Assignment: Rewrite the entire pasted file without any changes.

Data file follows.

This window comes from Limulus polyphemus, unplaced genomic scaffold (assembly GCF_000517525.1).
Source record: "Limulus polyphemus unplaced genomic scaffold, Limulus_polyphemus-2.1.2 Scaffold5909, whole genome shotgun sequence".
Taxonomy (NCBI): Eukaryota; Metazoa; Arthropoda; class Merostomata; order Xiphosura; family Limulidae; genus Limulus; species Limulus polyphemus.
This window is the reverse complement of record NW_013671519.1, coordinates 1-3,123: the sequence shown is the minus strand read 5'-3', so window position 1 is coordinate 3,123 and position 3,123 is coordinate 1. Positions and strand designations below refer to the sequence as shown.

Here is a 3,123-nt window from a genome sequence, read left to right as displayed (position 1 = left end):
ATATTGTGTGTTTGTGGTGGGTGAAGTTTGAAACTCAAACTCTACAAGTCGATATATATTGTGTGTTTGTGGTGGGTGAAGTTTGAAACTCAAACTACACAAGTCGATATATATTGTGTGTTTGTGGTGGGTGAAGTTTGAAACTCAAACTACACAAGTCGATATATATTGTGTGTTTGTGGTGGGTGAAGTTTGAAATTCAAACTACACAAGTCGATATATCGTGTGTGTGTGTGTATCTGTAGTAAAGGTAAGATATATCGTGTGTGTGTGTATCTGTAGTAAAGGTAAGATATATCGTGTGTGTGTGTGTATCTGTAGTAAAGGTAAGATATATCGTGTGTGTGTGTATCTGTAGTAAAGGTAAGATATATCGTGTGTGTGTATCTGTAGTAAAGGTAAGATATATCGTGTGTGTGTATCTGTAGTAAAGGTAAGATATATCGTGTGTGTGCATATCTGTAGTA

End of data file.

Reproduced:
This window comes from Limulus polyphemus, unplaced genomic scaffold (assembly GCF_000517525.1).
Source record: "Limulus polyphemus unplaced genomic scaffold, Limulus_polyphemus-2.1.2 Scaffold5909, whole genome shotgun sequence".
Taxonomy (NCBI): Eukaryota; Metazoa; Arthropoda; class Merostomata; order Xiphosura; family Limulidae; genus Limulus; species Limulus polyphemus.
This window is the reverse complement of record NW_013671519.1, coordinates 1-3,123: the sequence shown is the minus strand read 5'-3', so window position 1 is coordinate 3,123 and position 3,123 is coordinate 1. Positions and strand designations below refer to the sequence as shown.

Here is a 3,123-nt window from a genome sequence, read left to right as displayed (position 1 = left end):
ATATTGTGTGTTTGTGGTGGGTGAAGTTTGAAACTCAAACTCTACAAGTCGATATATATTGTGTGTTTGTGGTGGGTGAAGTTTGAAACTCAAACTACACAAGTCGATATATATTGTGTGTTTGTGGTGGGTGAAGTTTGAAACTCAAACTACACAAGTCGATATATATTGTGTGTTTGTGGTGGGTGAAGTTTGAAATTCAAACTACACAAGTCGATATATCGTGTGTGTGTGTGTATCTGTAGTAAAGGTAAGATATATCGTGTGTGTGTGTATCTGTAGTAAAGGTAAGATATATCGTGTGTGTGTGTGTATCTGTAGTAAAGGTAAGATATATCGTGTGTGTGTGTATCTGTAGTAAAGGTAAGATATATCGTGTGTGTGTATCTGTAGTAAAGGTAAGATATATCGTGTGTGTGTATCTGTAGTAAAGGTAAGATATATCGTGTGTGTGCATATCTGTAGTA